Sign up for our Newsletter today
and keep up-to-date with all your local news!


20101115_MissionB_0019The 2010 Winter Texan Survey, published bi-annually by the University of Texas-Pan American (UTPA), reports that an overwhelming majority of Winter Texans plan to return to the Rio Grande Valley this season. The study also reveals that Winter Texans spent more money in the Valley last year and stayed longer than two years ago.

Some 96.9 percent of study participants said they would return next year. Those who might not return cited “poor health (72.2 percent) or family concerns (40.5 percent) would be the most likely reasons to prevent them from returning.”

While some Winter Texans are concerned with terrorism or threat of violence (21.2 percent), most resorts are reporting that their reservations for the 2010-11 season are either about the same or better than last year’s reservations. Most resorts are reporting that they will not be sponsoring trips to Mexico this season, however.

This trend could benefit merchants and medical care providers on the U.S. side of the border, as last season it was estimated Winter Texans spent $46.2 million in Mexico border towns.

The number of Winter Texans making at least one trip to Mexico last season was down almost 10 percent from two years ago, with 86.5 percent in 2010, compared to 96 percent in 2008. When in Mexico, 74.8 percent of Winter Texans spent money on shopping items, with an average purchase of $37.63; 70 percent spent an average of $28.13 per trip on dining; and 54.7 percent spent an average of $83.17 on prescriptions.

In the U.S., Winter Texans spent appreciably more on routine, monthly purchases -- $7,200 in 2010, compared to $6,177 per household in 2008.

Spending on major purchases also increased by 3.7 percent -- to $3,501 per household in 2010.

Increases in major purchases came in the categories of house/condo, appliances, mobile homes and other major purchases. Declines in major spending occurred in major medical expenses, RVs, travel tours, property and furniture.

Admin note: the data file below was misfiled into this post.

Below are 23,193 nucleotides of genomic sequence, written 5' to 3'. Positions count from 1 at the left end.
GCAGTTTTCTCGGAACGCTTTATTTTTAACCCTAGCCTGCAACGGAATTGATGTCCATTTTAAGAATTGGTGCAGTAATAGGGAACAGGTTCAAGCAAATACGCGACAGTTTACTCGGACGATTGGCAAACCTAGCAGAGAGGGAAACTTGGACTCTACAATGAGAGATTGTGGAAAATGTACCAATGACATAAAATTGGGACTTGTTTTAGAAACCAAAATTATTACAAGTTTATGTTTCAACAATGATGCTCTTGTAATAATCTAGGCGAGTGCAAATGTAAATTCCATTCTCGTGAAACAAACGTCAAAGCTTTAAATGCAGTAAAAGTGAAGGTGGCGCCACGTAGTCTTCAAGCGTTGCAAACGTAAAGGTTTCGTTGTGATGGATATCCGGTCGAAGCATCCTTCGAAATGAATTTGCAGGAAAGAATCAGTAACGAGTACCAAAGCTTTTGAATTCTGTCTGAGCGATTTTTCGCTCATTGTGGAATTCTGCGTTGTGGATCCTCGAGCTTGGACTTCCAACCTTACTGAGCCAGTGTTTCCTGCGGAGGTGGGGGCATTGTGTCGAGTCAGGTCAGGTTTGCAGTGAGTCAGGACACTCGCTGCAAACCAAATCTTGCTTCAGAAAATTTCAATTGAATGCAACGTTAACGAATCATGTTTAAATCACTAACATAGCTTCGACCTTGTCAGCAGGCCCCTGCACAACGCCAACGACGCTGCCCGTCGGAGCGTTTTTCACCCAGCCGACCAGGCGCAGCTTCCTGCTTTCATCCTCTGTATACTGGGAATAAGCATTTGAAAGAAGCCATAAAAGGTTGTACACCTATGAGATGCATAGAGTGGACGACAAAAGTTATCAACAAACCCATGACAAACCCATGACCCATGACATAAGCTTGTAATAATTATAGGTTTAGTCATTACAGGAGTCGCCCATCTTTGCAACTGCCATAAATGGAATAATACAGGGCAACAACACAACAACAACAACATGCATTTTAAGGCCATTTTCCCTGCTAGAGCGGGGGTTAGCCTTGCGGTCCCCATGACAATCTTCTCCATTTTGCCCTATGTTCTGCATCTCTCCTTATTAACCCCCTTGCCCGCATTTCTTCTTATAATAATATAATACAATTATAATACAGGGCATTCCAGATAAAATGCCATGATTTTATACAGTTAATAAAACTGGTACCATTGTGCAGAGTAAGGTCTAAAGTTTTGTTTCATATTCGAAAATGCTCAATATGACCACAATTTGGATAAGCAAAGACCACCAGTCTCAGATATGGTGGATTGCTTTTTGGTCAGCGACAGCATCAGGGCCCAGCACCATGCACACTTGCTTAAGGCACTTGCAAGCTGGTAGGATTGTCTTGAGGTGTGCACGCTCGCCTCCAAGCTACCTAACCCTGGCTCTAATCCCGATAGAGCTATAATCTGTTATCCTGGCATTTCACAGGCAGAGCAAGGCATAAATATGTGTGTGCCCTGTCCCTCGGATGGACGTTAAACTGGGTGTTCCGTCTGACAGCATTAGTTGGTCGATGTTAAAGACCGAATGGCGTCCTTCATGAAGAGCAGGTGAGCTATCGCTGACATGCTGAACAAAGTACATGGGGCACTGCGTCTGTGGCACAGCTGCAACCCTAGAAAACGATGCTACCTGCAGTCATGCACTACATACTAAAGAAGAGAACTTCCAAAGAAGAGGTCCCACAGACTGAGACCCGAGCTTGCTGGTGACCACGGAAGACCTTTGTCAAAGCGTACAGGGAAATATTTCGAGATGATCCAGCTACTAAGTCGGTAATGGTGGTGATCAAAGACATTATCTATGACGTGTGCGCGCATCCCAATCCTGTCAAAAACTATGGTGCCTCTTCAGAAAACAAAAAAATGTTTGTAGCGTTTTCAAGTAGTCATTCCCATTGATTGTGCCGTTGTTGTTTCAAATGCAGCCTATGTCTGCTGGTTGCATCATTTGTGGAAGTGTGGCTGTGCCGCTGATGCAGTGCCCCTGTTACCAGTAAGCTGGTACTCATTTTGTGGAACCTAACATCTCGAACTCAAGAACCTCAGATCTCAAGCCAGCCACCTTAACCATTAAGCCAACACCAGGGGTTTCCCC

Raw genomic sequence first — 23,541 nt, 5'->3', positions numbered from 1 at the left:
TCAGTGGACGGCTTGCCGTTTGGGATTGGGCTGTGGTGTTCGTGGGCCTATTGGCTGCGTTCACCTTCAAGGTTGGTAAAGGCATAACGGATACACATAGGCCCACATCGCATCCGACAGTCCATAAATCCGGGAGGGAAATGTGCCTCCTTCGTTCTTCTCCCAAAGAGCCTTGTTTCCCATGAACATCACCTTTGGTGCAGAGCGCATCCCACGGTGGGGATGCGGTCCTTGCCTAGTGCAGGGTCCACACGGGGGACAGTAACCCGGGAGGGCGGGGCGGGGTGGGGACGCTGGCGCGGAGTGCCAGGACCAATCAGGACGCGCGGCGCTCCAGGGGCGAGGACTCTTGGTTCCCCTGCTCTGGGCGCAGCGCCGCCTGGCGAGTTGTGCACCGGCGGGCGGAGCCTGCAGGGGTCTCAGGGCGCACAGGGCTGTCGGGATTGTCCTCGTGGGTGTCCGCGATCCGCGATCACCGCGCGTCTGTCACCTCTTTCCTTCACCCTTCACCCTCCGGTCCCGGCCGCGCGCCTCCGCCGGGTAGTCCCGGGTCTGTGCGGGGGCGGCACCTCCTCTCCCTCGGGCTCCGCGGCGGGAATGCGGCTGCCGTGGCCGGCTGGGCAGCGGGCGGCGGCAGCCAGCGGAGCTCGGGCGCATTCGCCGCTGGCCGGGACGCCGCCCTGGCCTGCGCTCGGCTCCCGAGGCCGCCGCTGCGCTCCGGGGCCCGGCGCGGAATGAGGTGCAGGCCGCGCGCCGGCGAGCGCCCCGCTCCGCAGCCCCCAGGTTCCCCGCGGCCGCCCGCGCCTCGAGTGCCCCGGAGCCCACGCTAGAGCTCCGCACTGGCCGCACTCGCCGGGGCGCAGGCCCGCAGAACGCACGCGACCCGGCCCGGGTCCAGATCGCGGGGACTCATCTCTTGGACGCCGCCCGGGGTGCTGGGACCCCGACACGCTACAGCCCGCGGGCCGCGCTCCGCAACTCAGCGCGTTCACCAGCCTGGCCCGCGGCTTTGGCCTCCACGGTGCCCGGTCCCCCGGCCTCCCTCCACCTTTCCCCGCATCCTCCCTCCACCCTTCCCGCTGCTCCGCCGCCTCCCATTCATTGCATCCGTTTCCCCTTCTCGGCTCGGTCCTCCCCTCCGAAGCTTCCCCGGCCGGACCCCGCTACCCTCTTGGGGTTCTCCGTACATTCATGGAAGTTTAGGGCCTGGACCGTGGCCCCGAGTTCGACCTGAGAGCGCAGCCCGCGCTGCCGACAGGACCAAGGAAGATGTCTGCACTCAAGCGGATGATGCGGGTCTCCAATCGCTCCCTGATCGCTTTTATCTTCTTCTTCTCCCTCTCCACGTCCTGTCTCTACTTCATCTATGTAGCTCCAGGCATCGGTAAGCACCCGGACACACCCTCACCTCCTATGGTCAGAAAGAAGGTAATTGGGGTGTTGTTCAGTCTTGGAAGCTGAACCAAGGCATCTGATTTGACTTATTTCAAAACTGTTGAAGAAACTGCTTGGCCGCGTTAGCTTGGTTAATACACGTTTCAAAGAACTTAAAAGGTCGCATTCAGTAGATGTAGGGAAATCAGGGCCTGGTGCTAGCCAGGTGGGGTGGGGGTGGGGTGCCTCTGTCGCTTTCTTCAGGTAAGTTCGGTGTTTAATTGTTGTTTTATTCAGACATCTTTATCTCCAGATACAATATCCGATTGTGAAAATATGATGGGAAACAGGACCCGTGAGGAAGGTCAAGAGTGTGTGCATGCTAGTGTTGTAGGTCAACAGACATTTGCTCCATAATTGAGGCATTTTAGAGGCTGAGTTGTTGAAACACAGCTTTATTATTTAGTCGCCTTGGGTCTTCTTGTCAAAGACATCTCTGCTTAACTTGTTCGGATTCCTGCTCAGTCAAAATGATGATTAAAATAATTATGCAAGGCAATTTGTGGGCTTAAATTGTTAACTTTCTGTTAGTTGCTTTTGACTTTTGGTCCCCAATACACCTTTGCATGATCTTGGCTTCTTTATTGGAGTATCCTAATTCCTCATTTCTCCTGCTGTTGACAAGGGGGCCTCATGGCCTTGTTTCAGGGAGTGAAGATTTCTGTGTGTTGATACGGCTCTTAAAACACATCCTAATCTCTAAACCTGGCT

On the U.S. side, Winter Texans spent a total of $10,700 per household. With an estimated 75,000 Winter Texan households last season, the direct economic impact generated was $802.5 million in the Valley last season.

General conclusions of the survey are that the average Winter Texan has the following characteristics:

• is female (58 percent),
• is 70 years of age,
• is married (87.2 percent),
• is white (98.9 percent),
• has been retired more than one year (88.1 percent),
• has some college education (66.3 percent),
• is in a two-person household (92 percent),
• has an annual household income of $50,400,
• comes from Minnesota, Iowa, Canada, Michigan, Illinois, Missouri or Wisconsin (in order of ranking).

The “2010 Winter Texan Survey” was published by UTPA Valley Markets and Tourism Research Center of the College of Business Adminstration under the direction of Dr. Penny Simpson, D.B.A., Suad Ghaddar, Ph.D., and Xiaojing Sheng, Ph.D., with special assistance from Pooja Chopra.

The Winter Texan Times supports this survey by distributing the survey forms to Winter Texans and promoting participation.

This year’s survey included 1,138 Winter Texans and 84 RV and mobile home resort respondents. While most of the participants responded by mail, 25.8 percent completed the survey online.

blog comments powered by Disqus
Related Articles x
Local News
  • 09/05/2014
  • By Julie Silva

La Joya ISD to take $50 million from fund balance to balance budget

La Joya ISD will spend nearly $50 million more than it brings in next year in a budget presented last week. “Remember, we did undertake an aggressive approach to technology for our schools,” Alfredo...

General Interest
  • 09/05/2014
  • By News Service

Gov. Perry names Mission doctor to Texas Medical Board

AUSTIN – Gov. Rick Perry has named Michael Arambula of San Antonio chair and appointed John Guerra of Mission to the Texas Medical Board. The board protects and enhances the public's health, safety...

Please complete all fields.

By subscribing you acknowledge notification of this site’s privacy policies, terms and conditions, and drawing rules, and agree to all privacy policies, terms and conditions, and drawing rules posted on this site. Please see our drawing rules here.

Subscribe to our mailing list

* indicates required